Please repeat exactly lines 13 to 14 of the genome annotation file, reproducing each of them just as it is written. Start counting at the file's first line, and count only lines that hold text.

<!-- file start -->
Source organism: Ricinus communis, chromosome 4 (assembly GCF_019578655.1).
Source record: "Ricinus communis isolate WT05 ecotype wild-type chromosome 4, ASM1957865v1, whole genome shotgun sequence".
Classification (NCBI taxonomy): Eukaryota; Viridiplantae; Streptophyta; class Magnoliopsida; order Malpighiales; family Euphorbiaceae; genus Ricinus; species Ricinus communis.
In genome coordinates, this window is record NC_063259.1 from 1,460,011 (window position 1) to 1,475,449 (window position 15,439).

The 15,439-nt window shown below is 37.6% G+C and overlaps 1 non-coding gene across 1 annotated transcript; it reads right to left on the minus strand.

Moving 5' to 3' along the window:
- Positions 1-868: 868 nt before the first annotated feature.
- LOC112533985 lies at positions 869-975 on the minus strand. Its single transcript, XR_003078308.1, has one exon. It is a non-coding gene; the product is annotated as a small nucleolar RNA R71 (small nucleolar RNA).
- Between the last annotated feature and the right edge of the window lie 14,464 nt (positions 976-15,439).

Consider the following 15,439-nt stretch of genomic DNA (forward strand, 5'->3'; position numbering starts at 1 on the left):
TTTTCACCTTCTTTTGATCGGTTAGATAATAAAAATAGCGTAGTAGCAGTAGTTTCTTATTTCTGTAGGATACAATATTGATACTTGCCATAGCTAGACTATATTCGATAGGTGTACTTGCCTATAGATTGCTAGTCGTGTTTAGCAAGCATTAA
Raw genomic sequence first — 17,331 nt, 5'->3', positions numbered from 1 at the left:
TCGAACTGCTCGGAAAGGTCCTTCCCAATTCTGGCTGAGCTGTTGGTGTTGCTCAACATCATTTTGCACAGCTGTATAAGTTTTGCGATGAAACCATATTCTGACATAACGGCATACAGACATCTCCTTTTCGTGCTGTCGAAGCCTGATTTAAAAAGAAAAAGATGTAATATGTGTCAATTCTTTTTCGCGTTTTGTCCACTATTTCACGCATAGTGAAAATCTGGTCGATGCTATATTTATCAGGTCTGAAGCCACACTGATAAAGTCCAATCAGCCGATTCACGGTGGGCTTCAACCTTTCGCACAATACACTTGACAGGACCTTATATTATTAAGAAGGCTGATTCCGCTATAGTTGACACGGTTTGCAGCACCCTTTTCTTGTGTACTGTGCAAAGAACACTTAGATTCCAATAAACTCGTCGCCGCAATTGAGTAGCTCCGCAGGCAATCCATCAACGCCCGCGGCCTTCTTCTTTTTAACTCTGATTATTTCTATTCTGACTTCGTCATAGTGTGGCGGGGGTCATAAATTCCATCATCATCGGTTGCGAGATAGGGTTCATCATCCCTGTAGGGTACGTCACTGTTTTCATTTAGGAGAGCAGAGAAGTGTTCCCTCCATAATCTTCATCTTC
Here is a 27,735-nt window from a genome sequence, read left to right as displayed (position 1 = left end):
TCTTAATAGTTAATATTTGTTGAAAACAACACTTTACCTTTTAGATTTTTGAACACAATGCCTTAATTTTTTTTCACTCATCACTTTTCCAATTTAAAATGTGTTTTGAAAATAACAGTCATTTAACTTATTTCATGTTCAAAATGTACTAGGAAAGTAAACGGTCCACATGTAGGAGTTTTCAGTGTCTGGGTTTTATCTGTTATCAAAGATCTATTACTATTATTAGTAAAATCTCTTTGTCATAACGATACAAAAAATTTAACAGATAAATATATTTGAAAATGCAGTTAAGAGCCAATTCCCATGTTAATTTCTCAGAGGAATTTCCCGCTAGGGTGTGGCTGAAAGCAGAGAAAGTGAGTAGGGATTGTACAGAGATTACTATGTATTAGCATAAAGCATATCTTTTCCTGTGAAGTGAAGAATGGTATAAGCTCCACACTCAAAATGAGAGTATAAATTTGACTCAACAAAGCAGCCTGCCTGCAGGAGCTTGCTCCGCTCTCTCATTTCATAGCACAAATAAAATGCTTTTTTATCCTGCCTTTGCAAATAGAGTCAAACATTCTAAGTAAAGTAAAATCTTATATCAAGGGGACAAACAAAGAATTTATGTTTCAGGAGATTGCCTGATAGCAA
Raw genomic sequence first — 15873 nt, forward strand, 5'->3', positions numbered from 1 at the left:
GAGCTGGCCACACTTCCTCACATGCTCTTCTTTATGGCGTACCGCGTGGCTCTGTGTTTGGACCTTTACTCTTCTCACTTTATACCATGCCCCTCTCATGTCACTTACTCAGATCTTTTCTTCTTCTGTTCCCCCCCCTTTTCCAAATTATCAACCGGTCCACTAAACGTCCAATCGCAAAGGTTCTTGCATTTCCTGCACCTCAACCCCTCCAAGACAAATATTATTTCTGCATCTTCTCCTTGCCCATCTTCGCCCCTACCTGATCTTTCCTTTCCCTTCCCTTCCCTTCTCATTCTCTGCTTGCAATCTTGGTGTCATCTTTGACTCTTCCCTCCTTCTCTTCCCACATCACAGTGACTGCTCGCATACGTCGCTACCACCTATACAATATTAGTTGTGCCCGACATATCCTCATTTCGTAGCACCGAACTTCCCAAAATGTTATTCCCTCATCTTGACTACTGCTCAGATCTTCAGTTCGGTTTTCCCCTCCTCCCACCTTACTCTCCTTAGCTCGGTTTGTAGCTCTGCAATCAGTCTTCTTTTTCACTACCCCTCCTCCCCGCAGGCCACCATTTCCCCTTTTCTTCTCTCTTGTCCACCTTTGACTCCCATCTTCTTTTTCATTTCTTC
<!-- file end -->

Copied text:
TCGAACTGCTCGGAAAGGTCCTTCCCAATTCTGGCTGAGCTGTTGGTGTTGCTCAACATCATTTTGCACAGCTGTATAAGTTTTGCGATGAAACCATATTCTGACATAACGGCATACAGACATCTCCTTTTCGTGCTGTCGAAGCCTGATTTAAAAAGAAAAAGATGTAATATGTGTCAATTCTTTTTCGCGTTTTGTCCACTATTTCACGCATAGTGAAAATCTGGTCGATGCTATATTTATCAGGTCTGAAGCCACACTGATAAAGTCCAATCAGCCGATTCACGGTGGGCTTCAACCTTTCGCACAATACACTTGACAGGACCTTATATTATTAAGAAGGCTGATTCCGCTATAGTTGACACGGTTTGCAGCACCCTTTTCTTGTGTACTGTGCAAAGAACACTTAGATTCCAATAAACTCGTCGCCGCAATTGAGTAGCTCCGCAGGCAATCCATCAACGCCCGCGGCCTTCTTCTTTTTAACTCTGATTATTTCTATTCTGACTTCGTCATAGTGTGGCGGGGGTCATAAATTCCATCATCATCGGTTGCGAGATAGGGTTCATCATCCCTGTAGGGTACGTCACTGTTTTCATTTAGGAGAGCAGAGAAGTGTTCCCTCCATAATCTTCATCTTC
Here is a 27,735-nt window from a genome sequence, read left to right as displayed (position 1 = left end):